Who to crush an unmanned vehicle: the results of the Moral Machine experiment

    Two years ago, MIT launched the Moral Machine platform. Anyone could take the test of the simulated 13 situations: specify how to behave an unmanned vehicle and who would rather sacrifice when losses are inevitable. In two years, more than 2 million people from around the world took part in the study. They provided 40 million solutions for simulated situations.

    Yesterday, MIT published the results of this experiment.

    Sample job from the test. The brakes of an unmanned vehicle failed. Which is more preferable: to keep the course (then three elderly people will die crossing the road on a red light) - or turn and crash into a fence (two adults and a child who are in the car will die)?

    The essence of the study

    Moral Machine offers a number of situations with imminent accidents. Depending on the behavior of the unmanned vehicle, the outcome will be different. The user must select the most preferred scenario.

    The study should have answered 9 main questions about what is preferable:

    1. to save the life of a person or animal;
    2. save the course or minimize;
    3. save the lives of passengers or pedestrians;
    4. the largest number of people or the smallest;
    5. men or women;
    6. young or old;
    7. fat or thin;
    8. pedestrians crossing the road in accordance with the traffic rules, or pedestrians-offenders;
    9. people with high or low social status.

    Some scenarios had additional factors: for example, criminals, pregnant women and doctors participated. These characteristics were needed mainly to ensure that the situations did not look similar to the subjects.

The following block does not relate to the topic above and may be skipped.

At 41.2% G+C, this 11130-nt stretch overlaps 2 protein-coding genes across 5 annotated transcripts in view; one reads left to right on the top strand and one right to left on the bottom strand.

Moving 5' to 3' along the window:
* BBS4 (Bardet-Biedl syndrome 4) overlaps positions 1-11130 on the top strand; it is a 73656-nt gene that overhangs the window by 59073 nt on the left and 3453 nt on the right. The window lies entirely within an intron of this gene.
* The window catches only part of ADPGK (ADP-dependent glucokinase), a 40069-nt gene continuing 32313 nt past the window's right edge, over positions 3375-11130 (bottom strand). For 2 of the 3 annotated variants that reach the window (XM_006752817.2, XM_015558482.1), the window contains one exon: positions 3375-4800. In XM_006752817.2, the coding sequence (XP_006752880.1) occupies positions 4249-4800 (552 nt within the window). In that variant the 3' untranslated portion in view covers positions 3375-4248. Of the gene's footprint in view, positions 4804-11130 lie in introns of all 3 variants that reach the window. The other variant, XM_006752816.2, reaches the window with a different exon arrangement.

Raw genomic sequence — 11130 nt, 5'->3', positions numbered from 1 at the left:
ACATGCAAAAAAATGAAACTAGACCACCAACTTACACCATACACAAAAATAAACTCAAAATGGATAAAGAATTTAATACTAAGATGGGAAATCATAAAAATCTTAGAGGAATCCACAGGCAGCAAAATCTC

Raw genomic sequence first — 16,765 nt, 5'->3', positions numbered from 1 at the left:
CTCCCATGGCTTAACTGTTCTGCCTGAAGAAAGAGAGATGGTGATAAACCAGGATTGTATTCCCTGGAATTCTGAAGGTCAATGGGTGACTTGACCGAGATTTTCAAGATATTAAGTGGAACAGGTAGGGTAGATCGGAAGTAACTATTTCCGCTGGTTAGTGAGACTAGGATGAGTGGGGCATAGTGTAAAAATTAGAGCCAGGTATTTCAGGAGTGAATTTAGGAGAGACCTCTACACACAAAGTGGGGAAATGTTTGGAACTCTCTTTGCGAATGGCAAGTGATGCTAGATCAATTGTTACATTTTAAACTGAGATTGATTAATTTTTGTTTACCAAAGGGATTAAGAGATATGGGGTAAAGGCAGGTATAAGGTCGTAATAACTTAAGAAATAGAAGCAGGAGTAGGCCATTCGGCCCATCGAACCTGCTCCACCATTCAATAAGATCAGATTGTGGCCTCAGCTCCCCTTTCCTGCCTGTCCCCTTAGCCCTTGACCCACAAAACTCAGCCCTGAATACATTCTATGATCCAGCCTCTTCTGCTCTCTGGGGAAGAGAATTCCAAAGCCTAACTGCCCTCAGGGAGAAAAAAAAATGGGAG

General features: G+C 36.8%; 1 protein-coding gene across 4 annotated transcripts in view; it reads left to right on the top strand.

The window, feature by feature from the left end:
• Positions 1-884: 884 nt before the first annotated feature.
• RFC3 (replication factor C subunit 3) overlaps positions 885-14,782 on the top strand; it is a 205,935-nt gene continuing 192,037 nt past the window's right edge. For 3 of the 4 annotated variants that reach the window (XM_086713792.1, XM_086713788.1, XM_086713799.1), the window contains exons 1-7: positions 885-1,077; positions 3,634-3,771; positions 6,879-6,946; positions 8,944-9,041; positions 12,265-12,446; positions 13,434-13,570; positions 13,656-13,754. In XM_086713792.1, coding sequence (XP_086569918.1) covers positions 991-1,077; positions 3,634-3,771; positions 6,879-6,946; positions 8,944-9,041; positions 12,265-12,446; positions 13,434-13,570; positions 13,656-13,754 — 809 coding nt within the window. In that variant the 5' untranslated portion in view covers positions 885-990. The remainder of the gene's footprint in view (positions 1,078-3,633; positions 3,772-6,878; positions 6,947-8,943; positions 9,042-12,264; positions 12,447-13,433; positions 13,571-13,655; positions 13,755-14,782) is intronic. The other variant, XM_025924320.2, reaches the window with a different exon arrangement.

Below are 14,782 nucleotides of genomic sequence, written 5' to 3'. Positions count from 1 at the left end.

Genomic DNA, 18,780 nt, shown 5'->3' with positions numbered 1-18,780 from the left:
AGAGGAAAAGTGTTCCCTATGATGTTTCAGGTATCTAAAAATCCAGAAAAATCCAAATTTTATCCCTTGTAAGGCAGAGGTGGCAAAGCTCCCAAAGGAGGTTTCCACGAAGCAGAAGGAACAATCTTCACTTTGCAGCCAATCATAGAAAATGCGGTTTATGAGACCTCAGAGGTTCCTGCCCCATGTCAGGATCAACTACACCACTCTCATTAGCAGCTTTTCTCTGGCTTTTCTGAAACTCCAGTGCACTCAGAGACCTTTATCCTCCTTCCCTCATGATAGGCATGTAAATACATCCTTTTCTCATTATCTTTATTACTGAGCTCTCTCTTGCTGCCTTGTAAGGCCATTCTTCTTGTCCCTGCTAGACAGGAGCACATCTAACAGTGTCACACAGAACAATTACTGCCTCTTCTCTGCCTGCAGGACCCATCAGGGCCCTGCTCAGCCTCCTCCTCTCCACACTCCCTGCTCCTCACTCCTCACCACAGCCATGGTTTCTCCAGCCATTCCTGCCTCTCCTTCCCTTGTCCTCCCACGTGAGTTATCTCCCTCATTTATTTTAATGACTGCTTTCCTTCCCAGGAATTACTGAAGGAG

After the solution of 13 situations, participants could take a survey and indicate demographic data: gender, age, income, education, religious and political views. For each participant his geolocation was recorded.

    Geography of respondents. Each point on the map means that at least one user of the region has passed at least one test task.

    The research results should help to develop a universal ethics of unmanned vehicles and to understand whether it should differ depending on a particular geographic region.

    Global preferences

    The most common preferences, which are fairly predictable, are the salvation of people, not animals, the salvation of the greatest number of lives and the salvation of young lives. These three postulates can be the foundation for the ethics of unmanned vehicles. In each row, ΔP is the difference between the preferred saving of lives from the right column compared to the lives in the left column. For example, for the Age parameter, the preferred saving of young lives is 0.49 more than saving the lives of the elderly. Individual differences 492 921 users passed the demographic survey after the main test. Their data helped to understand individual decision making factors.

    It turned out that gender and religiosity of respondents had the greatest influence on the decision. For example, male respondents are 0.06% less likely to decide to keep women alive, while the most religious respondents are 0.09% more likely to save people than animals. But none of the six demographic factors have a very strong influence on the choice: for example, both men and women prefer to save women's lives - just women make this choice more often.

    Cultural differences

    The subjects were divided into three cultural clusters:

    - Western
    It includes people from North America and many European countries. By religion - Protestants, Catholics and Orthodox.

    - Eastern
    Eastern countries, such as Japan, Taiwan (Confucianism)
    Indonesia, Pakistan, Saudi Arabia (Islam)

    - southern
    Latin America and countries under French influence

    It turned out that:

    • The preferred saving of the lives of the young is less pronounced in the eastern cluster and much higher in the southern cluster.
    • In the southern cluster, the preference of human life in comparison with animals is less pronounced.
    • The southern cluster is characterized by a strong preference for saving the lives of women and the lives of slim people.

    The full report can be read here or here (sci-hub) .

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